11 11 The Climate Dimension Heating requirements are ~10+% less than in 1960 Cooling requirements are 75% higher than in Changing norm for clothing from a business suite to shirt and tie will reduce clo value from 1.0 to ~ 0.6. To a safari suite ~ 0.5. Equivalent thermal comfort can be achieved with around 0.15 to 0.2 change in clo for each 1 o C change in internal environment. Thermal Comfort is important: Even in ideal environment 2.5% of people will be too cold and 2.5% will be too hot. Estimate heating and cooling requirements from Degree Days Index 1960 = 100

12 12 Fabric Cooling using Hollow Core Slabs The concrete hollow core ceiling slabs are used to store heat and coolness at different times of the year to provide comfortable and stable temperatures Cold air Draws out the heat accumulated during the day Cools the slabs to act as a cool store the following day Summer night night ventilation/ free cooling

13 13 Warm air Pre-cools the air before entering the occupied space The concrete absorbs and stores the heat – like a radiator in reverse Summer day Fabric Cooling using Hollow Core Slabs The concrete hollow core ceiling slabs are used to store heat and coolness at different times of the year to provide comfortable and stable temperatures No air conditioning is needed even though the norm would have been to install air- conditioning In future, with Global Warming, when air-conditioners may be installed, they will be run over night to pre-cool building and improve efficiency of chillers

14 14 Ground Source Heat Pumps are an effective route to low carbon heating – can save 50 – 60% of carbon emissions. Work most efficiently with under floor heating. Can be used with fabric pre-cooling in summer with very modest air-conditioning Can be to provide some inter-seasonal heat store –i.e. reject heat in summer to acquifer/ground – recover during winter. There is ~ 3 months thermal lag in peak temperature in ground corresponding with early heating season use, and much improved coefficients of performance. Heat Pumps: A solution for a Low Carbon Future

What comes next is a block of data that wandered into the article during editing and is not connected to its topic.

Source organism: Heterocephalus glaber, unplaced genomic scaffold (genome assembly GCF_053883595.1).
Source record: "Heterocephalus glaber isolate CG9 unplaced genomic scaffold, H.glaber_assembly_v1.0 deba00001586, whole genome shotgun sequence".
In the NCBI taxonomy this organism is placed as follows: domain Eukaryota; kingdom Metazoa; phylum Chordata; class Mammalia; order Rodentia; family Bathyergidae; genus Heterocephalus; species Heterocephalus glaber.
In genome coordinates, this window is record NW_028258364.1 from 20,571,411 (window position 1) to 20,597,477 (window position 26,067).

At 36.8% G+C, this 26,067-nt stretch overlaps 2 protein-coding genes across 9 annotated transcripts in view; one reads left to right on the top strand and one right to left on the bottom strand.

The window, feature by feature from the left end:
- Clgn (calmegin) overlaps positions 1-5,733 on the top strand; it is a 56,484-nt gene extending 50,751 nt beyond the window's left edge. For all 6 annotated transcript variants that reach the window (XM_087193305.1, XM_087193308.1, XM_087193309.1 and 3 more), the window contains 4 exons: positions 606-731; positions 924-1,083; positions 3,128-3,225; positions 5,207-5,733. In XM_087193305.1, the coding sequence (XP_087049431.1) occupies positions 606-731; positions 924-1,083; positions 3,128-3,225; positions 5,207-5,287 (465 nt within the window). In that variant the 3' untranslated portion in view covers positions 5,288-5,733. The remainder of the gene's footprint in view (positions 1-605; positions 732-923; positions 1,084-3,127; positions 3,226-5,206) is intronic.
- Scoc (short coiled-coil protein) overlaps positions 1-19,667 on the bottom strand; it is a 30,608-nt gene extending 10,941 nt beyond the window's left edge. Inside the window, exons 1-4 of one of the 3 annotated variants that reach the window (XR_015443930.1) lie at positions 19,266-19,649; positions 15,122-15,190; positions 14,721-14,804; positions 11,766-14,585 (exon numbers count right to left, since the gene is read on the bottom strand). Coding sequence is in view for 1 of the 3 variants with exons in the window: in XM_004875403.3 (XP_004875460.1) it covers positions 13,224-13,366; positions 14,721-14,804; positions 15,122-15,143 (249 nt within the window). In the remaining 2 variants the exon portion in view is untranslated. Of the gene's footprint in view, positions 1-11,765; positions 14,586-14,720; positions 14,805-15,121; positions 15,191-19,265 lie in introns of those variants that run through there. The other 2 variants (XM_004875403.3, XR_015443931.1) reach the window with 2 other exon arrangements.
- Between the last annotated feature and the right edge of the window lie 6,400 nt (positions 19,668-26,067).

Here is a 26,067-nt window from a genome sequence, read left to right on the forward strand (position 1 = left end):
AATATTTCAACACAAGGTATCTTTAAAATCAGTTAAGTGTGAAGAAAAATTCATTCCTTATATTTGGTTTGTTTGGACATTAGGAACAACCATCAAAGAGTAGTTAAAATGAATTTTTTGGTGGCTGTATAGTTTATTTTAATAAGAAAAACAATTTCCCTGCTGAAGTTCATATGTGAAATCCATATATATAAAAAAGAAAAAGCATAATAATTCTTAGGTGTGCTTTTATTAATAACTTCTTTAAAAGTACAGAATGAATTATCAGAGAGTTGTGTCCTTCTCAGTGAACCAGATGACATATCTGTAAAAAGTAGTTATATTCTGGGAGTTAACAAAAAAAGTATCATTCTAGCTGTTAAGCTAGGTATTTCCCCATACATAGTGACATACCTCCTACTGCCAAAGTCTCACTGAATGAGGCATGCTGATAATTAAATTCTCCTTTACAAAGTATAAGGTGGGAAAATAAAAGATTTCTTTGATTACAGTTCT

15 15 Background Issues of Sustainable Building Construction/ Occupation – Thermal Performance issues Future Proofing Buildings - Fabric Cooling? –Management of Building Energy Use –Behaviour of the Occupants Renewable Energy and Integration of Design Life Cycle issues Transport Issues Conclusions Sustainability Issues

16 16 Heating energy requirement is strongly dependant on External Temperature. Thermal Lag in Heavy Weight Buildings means consumption requirements lags external temperature. Correlation with temperature suggests a thermal lag of ~ 8 hours. Potential for predictive controls based on weather forecasts Thermal Properties of Buildings Data collected 10th December 2006 – April 29th 2007

17 17 The Elizabeth Fry Building 1994 Cost ~6% more but has heating requirement ~25% of average building at time. Building Regulations have been updated: 1994, 2002, 2006, but building outperforms all of these. Runs on a single domestic sized central heating boiler.

18 18 User Satisfaction lighting +25% air quality +36% A Low Energy Building is also a better place to work in Careful Monitoring and Analysis can reduce energy consumption. Conservation: management improvements – thermal comfort +28% noise +26%

19 19 The space heating consumption has reduced by 57% Good Management has reduced Energy Requirements Acknowledgement: Charlotte Turner

20 20 The Management Dimension: Good Management will analyse data and use bands to identify anomalous behaviour. Management Quality Index one standard deviation/mean 0% - very poor control 100% - perfect control UEA: Low amount of scatter Management Quality index: 88% Office in Norwich: 72% Other Offices in East Anglia: 57%, 69%. UEA Heat Demand Example of Good Management Example of less good Management